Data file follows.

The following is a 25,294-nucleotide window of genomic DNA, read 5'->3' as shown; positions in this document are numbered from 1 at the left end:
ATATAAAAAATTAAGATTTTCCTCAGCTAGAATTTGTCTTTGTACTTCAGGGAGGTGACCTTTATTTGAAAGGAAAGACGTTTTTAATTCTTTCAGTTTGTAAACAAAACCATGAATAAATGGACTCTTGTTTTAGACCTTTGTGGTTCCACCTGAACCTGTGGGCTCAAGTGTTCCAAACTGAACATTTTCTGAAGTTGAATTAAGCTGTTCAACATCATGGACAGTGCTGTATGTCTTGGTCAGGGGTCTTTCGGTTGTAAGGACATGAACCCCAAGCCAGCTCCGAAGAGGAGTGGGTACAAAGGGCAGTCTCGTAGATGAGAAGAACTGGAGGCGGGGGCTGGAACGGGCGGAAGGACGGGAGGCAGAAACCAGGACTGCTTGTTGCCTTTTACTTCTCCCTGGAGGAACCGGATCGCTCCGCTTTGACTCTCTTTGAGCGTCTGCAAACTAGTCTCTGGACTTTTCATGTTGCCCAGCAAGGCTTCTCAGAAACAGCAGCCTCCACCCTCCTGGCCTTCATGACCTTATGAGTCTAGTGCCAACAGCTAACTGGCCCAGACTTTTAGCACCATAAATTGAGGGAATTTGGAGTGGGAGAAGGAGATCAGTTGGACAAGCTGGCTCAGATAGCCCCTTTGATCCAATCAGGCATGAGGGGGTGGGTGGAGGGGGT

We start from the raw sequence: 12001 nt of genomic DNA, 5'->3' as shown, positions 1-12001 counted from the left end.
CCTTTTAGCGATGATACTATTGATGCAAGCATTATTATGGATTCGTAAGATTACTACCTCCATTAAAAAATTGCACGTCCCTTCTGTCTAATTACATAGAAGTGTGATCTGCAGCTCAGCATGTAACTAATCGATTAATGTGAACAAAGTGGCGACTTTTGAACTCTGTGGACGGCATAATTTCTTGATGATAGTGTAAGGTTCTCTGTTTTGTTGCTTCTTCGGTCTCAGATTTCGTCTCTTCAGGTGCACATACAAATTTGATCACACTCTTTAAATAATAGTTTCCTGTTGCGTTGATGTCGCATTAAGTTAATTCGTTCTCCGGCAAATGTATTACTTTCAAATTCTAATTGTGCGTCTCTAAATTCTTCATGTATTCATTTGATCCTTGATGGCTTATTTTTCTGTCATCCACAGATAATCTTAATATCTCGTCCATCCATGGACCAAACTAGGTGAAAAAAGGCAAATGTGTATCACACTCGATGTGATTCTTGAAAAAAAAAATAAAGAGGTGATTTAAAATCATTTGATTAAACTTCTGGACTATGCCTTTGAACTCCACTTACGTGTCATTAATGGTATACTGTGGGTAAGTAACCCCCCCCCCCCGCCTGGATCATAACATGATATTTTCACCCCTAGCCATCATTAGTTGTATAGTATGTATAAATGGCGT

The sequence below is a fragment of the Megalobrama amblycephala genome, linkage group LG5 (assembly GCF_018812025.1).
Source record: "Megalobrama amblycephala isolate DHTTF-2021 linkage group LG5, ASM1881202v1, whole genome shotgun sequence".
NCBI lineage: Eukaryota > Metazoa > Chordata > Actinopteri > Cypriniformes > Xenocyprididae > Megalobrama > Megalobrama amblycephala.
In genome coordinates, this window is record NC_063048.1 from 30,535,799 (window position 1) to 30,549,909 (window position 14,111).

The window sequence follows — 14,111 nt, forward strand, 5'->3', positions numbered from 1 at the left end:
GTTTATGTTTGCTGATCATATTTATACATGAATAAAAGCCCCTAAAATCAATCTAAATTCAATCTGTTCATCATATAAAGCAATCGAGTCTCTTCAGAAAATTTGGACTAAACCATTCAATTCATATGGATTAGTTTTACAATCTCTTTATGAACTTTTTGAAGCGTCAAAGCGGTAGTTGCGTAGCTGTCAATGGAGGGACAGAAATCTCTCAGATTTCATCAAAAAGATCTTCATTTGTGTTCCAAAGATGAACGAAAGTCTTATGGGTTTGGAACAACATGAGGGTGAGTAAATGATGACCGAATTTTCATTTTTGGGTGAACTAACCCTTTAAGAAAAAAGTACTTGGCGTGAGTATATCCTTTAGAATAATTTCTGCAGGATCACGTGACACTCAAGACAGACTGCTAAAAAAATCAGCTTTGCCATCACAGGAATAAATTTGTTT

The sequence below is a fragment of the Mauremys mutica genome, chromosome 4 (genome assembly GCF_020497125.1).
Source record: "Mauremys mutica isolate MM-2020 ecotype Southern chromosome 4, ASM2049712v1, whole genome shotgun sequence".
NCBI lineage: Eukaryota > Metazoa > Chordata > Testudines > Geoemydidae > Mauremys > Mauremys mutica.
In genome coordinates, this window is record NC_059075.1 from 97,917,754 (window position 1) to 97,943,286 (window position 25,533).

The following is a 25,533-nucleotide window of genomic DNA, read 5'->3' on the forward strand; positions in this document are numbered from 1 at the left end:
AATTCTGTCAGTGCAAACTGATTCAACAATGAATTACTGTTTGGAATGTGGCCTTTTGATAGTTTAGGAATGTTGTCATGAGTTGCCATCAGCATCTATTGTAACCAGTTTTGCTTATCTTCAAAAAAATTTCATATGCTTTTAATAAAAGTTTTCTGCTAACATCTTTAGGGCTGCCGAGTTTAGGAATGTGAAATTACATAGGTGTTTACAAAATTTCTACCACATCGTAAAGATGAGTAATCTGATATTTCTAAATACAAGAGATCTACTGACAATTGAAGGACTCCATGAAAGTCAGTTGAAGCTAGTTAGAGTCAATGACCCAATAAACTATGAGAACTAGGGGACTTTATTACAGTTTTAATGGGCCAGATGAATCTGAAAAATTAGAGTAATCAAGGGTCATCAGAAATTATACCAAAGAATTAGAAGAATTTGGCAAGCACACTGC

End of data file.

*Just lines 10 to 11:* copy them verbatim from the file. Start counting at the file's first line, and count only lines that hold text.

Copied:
GTTTATGTTTGCTGATCATATTTATACATGAATAAAAGCCCCTAAAATCAATCTAAATTCAATCTGTTCATCATATAAAGCAATCGAGTCTCTTCAGAAAATTTGGACTAAACCATTCAATTCATATGGATTAGTTTTACAATCTCTTTATGAACTTTTTGAAGCGTCAAAGCGGTAGTTGCGTAGCTGTCAATGGAGGGACAGAAATCTCTCAGATTTCATCAAAAAGATCTTCATTTGTGTTCCAAAGATGAACGAAAGTCTTATGGGTTTGGAACAACATGAGGGTGAGTAAATGATGACCGAATTTTCATTTTTGGGTGAACTAACCCTTTAAGAAAAAAGTACTTGGCGTGAGTATATCCTTTAGAATAATTTCTGCAGGATCACGTGACACTCAAGACAGACTGCTAAAAAAATCAGCTTTGCCATCACAGGAATAAATTTGTTT

The sequence below is a fragment of the Mauremys mutica genome, chromosome 4 (genome assembly GCF_020497125.1).